# Kolmogorov-Smirnov Test

The **Kolmogorov–Smirnov test** (**K–S test** or **KS test**) is a nonparametric test of the equality of continuous, one-dimensional probability distributions that can be used to compare a sample with a reference probability distribution (one-sample K–S test), or to compare two samples (two-sample K–S test). The Kolmogorov–Smirnov statistic quantifies a distance between the empirical distribution function of the sample and the cumulative distribution function of the reference distribution, or between the empirical distribution functions of two samples. The null distribution of this statistic is calculated under the null hypothesis that the sample is drawn from the reference distribution (in the one-sample case) or that the samples are drawn from the same distribution (in the two-sample case). In each case, the distributions considered under the null hypothesis are continuous distributions but are otherwise unrestricted.

The two-sample K–S test is one of the most useful and general nonparametric methods for comparing two samples, as it is sensitive to differences in both location and shape of the empirical cumulative distribution functions of the two samples.

## Kolmogorov–Smirnov statistic

The empirical distribution function [math]F_n[/math] for [math]n[/math] iid observations [math]X_i[/math] is defined as:

where [math]I_{[-\infty,x]}(X_i)[/math] is the indicator function, equal to 1 if [math]X_i \le x[/math] and equal to 0 otherwise.

The **Kolmogorov–Smirnov statistic** for a given cumulative distribution function [math]F(x)[/math]

where [math]\sup_x[/math] is the supremum of the set of distances. By the Glivenko–Cantelli theorem, if the sample comes from distribution [math]F(x)[/math], then [math]D_n[/math] converges to 0 almost surely in the limit when [math]n[/math] goes to infinity. Kolmogorov strengthened this result, by effectively providing the rate of this convergence (see below). In practice, the statistic requires a relatively large number of data points to properly reject the null hypothesis.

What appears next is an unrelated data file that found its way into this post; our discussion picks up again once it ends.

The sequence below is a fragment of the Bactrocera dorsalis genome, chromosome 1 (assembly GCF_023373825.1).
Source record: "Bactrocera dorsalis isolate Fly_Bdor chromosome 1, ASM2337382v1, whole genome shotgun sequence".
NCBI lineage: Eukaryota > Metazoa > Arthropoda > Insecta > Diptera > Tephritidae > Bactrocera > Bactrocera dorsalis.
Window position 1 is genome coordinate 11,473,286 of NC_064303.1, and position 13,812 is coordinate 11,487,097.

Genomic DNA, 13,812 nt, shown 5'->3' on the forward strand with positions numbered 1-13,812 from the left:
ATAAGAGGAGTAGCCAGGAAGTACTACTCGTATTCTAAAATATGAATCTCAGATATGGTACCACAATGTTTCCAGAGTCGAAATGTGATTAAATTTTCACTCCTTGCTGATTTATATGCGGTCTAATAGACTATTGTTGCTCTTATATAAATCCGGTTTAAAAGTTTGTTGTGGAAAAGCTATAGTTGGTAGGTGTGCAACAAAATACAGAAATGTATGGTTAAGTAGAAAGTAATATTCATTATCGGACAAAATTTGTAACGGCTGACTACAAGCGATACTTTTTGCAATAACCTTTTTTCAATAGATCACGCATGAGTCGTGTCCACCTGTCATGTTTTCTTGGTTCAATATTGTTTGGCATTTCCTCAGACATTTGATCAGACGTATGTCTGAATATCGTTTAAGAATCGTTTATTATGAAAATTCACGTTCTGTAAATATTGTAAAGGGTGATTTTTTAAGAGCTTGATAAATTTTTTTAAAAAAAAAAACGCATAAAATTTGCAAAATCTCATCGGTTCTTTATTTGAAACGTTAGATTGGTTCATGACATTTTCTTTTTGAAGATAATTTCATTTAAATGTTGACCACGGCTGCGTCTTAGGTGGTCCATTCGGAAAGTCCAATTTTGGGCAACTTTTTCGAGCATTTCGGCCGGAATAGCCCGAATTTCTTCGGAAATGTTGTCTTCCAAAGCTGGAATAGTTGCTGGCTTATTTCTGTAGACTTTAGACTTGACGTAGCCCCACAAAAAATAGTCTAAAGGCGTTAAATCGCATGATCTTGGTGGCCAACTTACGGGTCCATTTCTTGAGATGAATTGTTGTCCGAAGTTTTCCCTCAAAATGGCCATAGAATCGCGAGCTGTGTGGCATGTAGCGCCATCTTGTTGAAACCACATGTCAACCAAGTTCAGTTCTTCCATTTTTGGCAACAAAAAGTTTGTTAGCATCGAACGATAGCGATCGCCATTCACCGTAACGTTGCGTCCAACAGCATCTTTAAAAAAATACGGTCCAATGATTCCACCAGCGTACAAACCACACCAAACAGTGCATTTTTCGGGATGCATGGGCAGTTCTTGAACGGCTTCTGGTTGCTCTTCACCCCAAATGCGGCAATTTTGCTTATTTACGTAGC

## Kolmogorov distribution

The **Kolmogorov distribution** is the distribution of the random variable:

where [math]B(t)[/math] is the Brownian bridge. The cumulative distribution function of [math]K[/math] is given by^{[1]}:

Under null hypothesis that the sample comes from the hypothesized distribution [math]F(x)[/math],

where [math]B(t)[/math] is the Brownian bridge and the convergence is in distribution. If [math]F[/math] is continuous then under the null hypothesis [math]\sqrt{n}D_n[/math] converges to the Kolmogorov distribution, which does not depend on [math]F[/math].

The *goodness-of-fit* test or the Kolmogorov–Smirnov test is constructed by using the critical values of the Kolmogorov distribution. The null hypothesis is rejected at level [math]\alpha[/math] if [math]\sqrt{n}D_{n} \gt K_{\alpha}[/math] where [math]K_{\alpha}[/math] is found from [math]P(K\leq K_{\alpha})=1-\alpha.\,[/math]. The value of [math]K_{\alpha}[/math] is given in the table below for each level of [math]\alpha[/math]^{[2]}:

[math]\alpha[/math] | 0.10 | 0.05 | 0.025 | 0.01 | 0.005 | 0.001 |

[math]K_{\alpha}[/math] | 1.22 | 1.36 | 1.48 | 1.63 | 1.73 | 1.95 |

## Two-sample Kolmogorov–Smirnov test

The Kolmogorov–Smirnov test may also be used to test whether two underlying one-dimensional probability distributions differ. In this case, the Kolmogorov–Smirnov statistic is :

where [math]F_{1,n}[/math] and [math]F_{2,n'}[/math] are the empirical distribution functions of the first and the second sample respectively, and [math]\sup[/math] is the supremum function.

The null hypothesis is rejected at level [math]\alpha[/math] if

Note that the two-sample test checks whether the two data samples come from the same distribution. This does not specify what that common distribution is (e.g. whether it's normal or not normal).

## Setting confidence limits for the shape of a distribution function

While the Kolmogorov–Smirnov test is usually used to test whether a given [math]F(x)[/math] is the underlying probability distribution of [math]F_n(x)[/math], the procedure may be inverted to give confidence limits on [math]F(x)[/math] itself. If one chooses a critical value of the test statistic, [math]D_{\alpha}[/math], such that [math]P(D_n \gt D_{\alpha}) = \alpha[/math], then a band of width [math]± D_{\alpha}[/math] around [math]F_n(x)[/math] will entirely contain [math]F(x)[/math] with probability [math]1-\alpha[/math].

## References

- Marsaglia G, Tsang WW, Wang J (2003). "Evaluating Kolmogorov’s Distribution".
*Journal of Statistical Software***8**(18): 1–4. - Table of critical values for the two-sample test

## Wikipedia References

- Wikipedia contributors. "Kolmogorov–Smirnov test".
*Wikipedia*. Wikipedia. Retrieved 31 May 2019.